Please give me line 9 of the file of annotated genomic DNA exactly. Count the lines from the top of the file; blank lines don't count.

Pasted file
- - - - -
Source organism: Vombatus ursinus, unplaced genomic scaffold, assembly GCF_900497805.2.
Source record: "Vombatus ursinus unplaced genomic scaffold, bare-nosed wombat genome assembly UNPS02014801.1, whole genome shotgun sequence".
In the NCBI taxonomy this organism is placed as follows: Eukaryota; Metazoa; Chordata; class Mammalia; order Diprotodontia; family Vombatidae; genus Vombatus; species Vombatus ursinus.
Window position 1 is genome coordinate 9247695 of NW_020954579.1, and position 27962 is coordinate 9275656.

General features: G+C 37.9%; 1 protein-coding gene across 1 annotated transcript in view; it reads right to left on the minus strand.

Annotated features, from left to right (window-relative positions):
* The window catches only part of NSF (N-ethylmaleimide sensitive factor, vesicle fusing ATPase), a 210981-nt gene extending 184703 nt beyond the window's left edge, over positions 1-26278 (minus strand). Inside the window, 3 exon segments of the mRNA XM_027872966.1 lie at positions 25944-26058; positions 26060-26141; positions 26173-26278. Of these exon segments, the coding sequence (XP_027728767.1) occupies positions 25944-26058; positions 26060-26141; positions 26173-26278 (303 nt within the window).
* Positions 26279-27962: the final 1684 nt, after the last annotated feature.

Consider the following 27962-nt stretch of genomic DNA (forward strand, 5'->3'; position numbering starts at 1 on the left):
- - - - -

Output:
Consider the following 27962-nt stretch of genomic DNA (forward strand, 5'->3'; position numbering starts at 1 on the left):